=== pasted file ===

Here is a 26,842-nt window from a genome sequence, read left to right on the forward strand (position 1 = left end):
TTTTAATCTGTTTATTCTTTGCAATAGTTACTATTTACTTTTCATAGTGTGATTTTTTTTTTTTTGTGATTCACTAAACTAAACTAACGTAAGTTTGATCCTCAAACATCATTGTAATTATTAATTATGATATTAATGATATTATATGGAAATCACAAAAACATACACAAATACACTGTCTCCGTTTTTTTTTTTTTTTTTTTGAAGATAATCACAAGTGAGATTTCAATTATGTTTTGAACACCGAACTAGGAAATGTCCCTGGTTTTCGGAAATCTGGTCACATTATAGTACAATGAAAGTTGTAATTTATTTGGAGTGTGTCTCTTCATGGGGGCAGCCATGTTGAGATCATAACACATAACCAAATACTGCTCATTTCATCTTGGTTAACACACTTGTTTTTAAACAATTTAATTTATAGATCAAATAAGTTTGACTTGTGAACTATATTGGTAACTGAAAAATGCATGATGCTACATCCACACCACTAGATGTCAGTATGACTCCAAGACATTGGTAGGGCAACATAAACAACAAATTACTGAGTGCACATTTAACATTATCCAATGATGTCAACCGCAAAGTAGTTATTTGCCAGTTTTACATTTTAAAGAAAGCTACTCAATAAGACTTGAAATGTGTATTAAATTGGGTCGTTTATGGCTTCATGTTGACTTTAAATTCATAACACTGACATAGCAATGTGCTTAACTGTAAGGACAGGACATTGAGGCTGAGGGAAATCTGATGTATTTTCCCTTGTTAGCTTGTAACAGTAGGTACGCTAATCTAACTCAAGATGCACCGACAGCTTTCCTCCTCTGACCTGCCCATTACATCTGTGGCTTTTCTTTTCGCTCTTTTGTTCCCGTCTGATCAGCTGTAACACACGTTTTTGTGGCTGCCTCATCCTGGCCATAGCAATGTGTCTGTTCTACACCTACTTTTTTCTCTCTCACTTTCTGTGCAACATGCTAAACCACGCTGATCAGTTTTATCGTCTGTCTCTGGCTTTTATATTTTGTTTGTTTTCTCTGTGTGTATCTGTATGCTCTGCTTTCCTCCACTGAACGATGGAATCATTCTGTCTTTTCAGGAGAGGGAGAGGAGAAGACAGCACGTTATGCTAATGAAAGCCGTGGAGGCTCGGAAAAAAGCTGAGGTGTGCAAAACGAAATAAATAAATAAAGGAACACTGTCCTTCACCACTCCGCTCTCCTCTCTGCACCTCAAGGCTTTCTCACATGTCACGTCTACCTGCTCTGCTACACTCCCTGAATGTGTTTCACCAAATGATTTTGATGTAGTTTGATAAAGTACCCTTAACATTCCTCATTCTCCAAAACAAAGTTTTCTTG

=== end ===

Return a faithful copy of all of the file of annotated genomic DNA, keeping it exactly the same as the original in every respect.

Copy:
Here is a 26,842-nt window from a genome sequence, read left to right on the forward strand (position 1 = left end):
TTTTAATCTGTTTATTCTTTGCAATAGTTACTATTTACTTTTCATAGTGTGATTTTTTTTTTTTTGTGATTCACTAAACTAAACTAACGTAAGTTTGATCCTCAAACATCATTGTAATTATTAATTATGATATTAATGATATTATATGGAAATCACAAAAACATACACAAATACACTGTCTCCGTTTTTTTTTTTTTTTTTTTGAAGATAATCACAAGTGAGATTTCAATTATGTTTTGAACACCGAACTAGGAAATGTCCCTGGTTTTCGGAAATCTGGTCACATTATAGTACAATGAAAGTTGTAATTTATTTGGAGTGTGTCTCTTCATGGGGGCAGCCATGTTGAGATCATAACACATAACCAAATACTGCTCATTTCATCTTGGTTAACACACTTGTTTTTAAACAATTTAATTTATAGATCAAATAAGTTTGACTTGTGAACTATATTGGTAACTGAAAAATGCATGATGCTACATCCACACCACTAGATGTCAGTATGACTCCAAGACATTGGTAGGGCAACATAAACAACAAATTACTGAGTGCACATTTAACATTATCCAATGATGTCAACCGCAAAGTAGTTATTTGCCAGTTTTACATTTTAAAGAAAGCTACTCAATAAGACTTGAAATGTGTATTAAATTGGGTCGTTTATGGCTTCATGTTGACTTTAAATTCATAACACTGACATAGCAATGTGCTTAACTGTAAGGACAGGACATTGAGGCTGAGGGAAATCTGATGTATTTTCCCTTGTTAGCTTGTAACAGTAGGTACGCTAATCTAACTCAAGATGCACCGACAGCTTTCCTCCTCTGACCTGCCCATTACATCTGTGGCTTTTCTTTTCGCTCTTTTGTTCCCGTCTGATCAGCTGTAACACACGTTTTTGTGGCTGCCTCATCCTGGCCATAGCAATGTGTCTGTTCTACACCTACTTTTTTCTCTCTCACTTTCTGTGCAACATGCTAAACCACGCTGATCAGTTTTATCGTCTGTCTCTGGCTTTTATATTTTGTTTGTTTTCTCTGTGTGTATCTGTATGCTCTGCTTTCCTCCACTGAACGATGGAATCATTCTGTCTTTTCAGGAGAGGGAGAGGAGAAGACAGCACGTTATGCTAATGAAAGCCGTGGAGGCTCGGAAAAAAGCTGAGGTGTGCAAAACGAAATAAATAAATAAAGGAACACTGTCCTTCACCACTCCGCTCTCCTCTCTGCACCTCAAGGCTTTCTCACATGTCACGTCTACCTGCTCTGCTACACTCCCTGAATGTGTTTCACCAAATGATTTTGATGTAGTTTGATAAAGTACCCTTAACATTCCTCATTCTCCAAAACAAAGTTTTCTTG